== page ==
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See detailRecognition memory is associated with hippocampal volume in aging population: new evidence from brain imaging study
Narbutas, Justinas ULg; Blanpain, Manon ULg; Van Egroo, Maxime ULg et al

Poster (2017, May 31)

Introduction. The hippocampus is crucial for episodic memory, especially for recollection and pattern separation (i.e., the ability to store similar episodes as distinct memory traces). Episodic memory ... [more ▼]

Introduction. The hippocampus is crucial for episodic memory, especially for recollection and pattern separation (i.e., the ability to store similar episodes as distinct memory traces). Episodic memory declines with aging and this has been associated with hippocampal dysfunction. The main objective of our study was to explore how performance on a recognition memory task designed to assess pattern separation is associated with hippocampal volume in aging population. Method. Fourteen healthy late middle-aged participants (52-69 years-old) were evaluated on a Mnemonic Similarity Task (MST). In this task, participants study pictures and then have to discriminate between targets, similar lures, and unrelated foil objects. Recognition memory (RM) is assessed as the difference between hits and false alarms to unrelated foils, while pattern separation Bias metric (BPS) is the difference between the rate of ‘‘Similar’’ responses given to the lure items minus ‘‘Similar’’ responses given to the foils. Hippocampal volume was calculated using ASHS software, which uses T1-weighted and T2-weighted MRI to obtain optimal segmentation of hippocampal subfields. Results. Correlation analysis of preliminary data revealed that RM was significantly positively associated with the volume of the left subiculum and left perirhinal area 35. BPS was positively correlated with the volume of right CA2 region, but negatively associated with the volume of right CA3 region. Discussion. In a late middle-aged population, better visual recognition memory is associated with larger volume of the left subiculum and perirhinal area 35, two regions supporting representation of objects. [less ▲]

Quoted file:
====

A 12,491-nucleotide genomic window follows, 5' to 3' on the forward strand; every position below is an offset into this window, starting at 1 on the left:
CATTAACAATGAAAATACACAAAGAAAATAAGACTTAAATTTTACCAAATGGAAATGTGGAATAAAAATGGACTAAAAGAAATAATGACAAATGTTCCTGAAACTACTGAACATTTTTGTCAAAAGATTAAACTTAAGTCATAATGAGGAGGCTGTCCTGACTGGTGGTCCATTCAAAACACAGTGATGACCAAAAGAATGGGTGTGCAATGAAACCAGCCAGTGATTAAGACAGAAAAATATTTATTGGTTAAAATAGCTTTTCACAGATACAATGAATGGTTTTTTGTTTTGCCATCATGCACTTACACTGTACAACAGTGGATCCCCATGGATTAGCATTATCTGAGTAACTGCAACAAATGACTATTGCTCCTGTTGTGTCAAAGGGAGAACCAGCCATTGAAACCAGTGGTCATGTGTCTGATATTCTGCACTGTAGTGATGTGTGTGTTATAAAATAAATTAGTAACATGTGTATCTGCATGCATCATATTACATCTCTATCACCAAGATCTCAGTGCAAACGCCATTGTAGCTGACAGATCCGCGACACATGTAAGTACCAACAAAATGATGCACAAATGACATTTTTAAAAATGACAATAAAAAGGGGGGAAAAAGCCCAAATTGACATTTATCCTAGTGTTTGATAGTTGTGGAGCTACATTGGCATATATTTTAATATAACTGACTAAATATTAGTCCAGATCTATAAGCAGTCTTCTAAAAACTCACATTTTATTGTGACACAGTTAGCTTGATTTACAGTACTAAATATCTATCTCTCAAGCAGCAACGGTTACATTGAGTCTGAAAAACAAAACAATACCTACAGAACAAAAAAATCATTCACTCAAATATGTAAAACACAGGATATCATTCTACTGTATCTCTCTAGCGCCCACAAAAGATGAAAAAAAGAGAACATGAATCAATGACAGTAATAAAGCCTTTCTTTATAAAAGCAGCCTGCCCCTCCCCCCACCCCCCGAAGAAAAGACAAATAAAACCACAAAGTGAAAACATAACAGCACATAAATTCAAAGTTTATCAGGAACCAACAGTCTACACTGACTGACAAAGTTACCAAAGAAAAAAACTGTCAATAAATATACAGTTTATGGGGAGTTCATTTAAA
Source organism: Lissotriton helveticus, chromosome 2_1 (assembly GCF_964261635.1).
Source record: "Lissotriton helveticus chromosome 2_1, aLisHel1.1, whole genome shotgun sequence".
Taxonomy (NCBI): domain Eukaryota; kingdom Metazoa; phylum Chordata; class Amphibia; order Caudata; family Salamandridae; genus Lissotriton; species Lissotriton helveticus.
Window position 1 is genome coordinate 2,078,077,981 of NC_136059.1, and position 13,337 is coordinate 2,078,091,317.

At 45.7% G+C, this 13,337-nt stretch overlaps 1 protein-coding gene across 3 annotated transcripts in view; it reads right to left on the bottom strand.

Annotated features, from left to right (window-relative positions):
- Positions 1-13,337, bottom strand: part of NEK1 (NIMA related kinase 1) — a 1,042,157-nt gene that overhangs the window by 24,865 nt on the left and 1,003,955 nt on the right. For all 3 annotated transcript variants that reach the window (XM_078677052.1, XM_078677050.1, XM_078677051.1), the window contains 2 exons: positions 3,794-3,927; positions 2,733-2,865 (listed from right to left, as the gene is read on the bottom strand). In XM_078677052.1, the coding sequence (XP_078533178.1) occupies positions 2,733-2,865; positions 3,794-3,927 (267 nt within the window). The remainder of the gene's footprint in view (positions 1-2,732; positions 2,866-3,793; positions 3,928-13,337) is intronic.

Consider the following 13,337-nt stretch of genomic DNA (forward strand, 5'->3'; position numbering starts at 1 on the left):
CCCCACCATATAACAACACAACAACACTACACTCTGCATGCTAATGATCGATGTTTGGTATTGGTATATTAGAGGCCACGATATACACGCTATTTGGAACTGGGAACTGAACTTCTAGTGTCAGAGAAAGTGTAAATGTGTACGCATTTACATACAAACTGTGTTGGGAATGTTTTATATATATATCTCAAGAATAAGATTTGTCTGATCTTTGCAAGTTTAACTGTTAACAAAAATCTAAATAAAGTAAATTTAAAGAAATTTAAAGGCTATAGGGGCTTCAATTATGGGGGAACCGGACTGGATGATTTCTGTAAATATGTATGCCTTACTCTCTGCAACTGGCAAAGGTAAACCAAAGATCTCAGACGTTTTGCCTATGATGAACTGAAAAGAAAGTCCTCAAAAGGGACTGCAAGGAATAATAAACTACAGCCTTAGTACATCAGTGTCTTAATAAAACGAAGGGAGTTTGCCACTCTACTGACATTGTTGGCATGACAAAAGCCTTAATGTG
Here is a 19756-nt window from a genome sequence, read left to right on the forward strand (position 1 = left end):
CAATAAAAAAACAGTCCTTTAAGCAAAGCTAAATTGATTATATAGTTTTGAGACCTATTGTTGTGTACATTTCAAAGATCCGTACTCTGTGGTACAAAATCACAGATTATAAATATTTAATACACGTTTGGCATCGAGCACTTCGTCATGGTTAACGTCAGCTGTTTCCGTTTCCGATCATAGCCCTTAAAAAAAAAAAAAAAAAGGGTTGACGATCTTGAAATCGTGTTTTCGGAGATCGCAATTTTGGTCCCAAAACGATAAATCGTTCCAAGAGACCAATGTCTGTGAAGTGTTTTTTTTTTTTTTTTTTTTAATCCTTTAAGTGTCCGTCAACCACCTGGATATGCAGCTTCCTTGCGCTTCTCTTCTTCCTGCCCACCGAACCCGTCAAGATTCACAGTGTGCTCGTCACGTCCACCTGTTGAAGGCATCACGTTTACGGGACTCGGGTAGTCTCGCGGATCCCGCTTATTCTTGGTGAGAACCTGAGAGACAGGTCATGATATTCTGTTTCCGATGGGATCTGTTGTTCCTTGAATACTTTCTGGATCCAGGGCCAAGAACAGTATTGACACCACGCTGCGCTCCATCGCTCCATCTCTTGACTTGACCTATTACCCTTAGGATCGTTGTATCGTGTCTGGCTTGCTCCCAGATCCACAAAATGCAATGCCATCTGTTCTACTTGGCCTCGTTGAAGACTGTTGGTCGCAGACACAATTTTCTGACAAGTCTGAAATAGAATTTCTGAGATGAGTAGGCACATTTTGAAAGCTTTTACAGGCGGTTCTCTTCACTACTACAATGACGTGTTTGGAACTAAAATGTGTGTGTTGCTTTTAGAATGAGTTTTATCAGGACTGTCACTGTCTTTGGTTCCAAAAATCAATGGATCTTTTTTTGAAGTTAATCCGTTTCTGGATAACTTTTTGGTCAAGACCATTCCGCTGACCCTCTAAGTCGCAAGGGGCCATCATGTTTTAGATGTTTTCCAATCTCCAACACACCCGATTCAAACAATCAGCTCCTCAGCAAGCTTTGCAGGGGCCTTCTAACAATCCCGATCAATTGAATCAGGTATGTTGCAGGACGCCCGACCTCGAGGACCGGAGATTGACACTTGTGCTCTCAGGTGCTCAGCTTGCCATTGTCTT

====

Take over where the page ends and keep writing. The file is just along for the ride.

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See detailRecognition memory is associated with hippocampal volume in aging population: new evidence from brain imaging study
Narbutas, Justinas ULg; Blanpain, Manon ULg; Van Egroo, Maxime ULg et al

Poster (2017, May 19)

Introduction. The hippocampus is crucial for episodic memory, especially for recollection and pattern separation (i.e., the ability to store similar episodes as distinct memory traces). Episodic memory ... [more ▼]

Introduction. The hippocampus is crucial for episodic memory, especially for recollection and pattern separation (i.e., the ability to store similar episodes as distinct memory traces). Episodic memory declines with aging and this has been associated with hippocampal dysfunction. The main objective of our study was to explore how performance on a recognition memory task designed to assess pattern separation is associated with hippocampal volume in aging population. Method. Fourteen healthy late middle-aged participants (52-69 years-old) were evaluated on a Mnemonic Similarity Task (MST). In this task, participants study pictures and then have to discriminate between targets, similar lures, and unrelated foil objects. Recognition memory (RM) is assessed as the difference between hits and false alarms to unrelated foils, while pattern separation Bias metric (BPS) is the difference between the rate of ‘‘Similar’’ responses given to the lure items minus ‘‘Similar’’ responses given to the foils. Hippocampal volume was calculated using ASHS software, which uses T1-weighted and T2-weighted MRI to obtain optimal segmentation of hippocampal subfields. Results. Correlation analysis of preliminary data revealed that RM was significantly positively associated with the volume of the left subiculum and left perirhinal area 35. BPS was positively correlated with the volume of right CA2 region, but negatively associated with the volume of right CA3 region. Discussion. In a late middle-aged population, better visual recognition memory is associated with larger volume of the left subiculum and perirhinal area 35, two regions supporting representation of objects. [less ▲]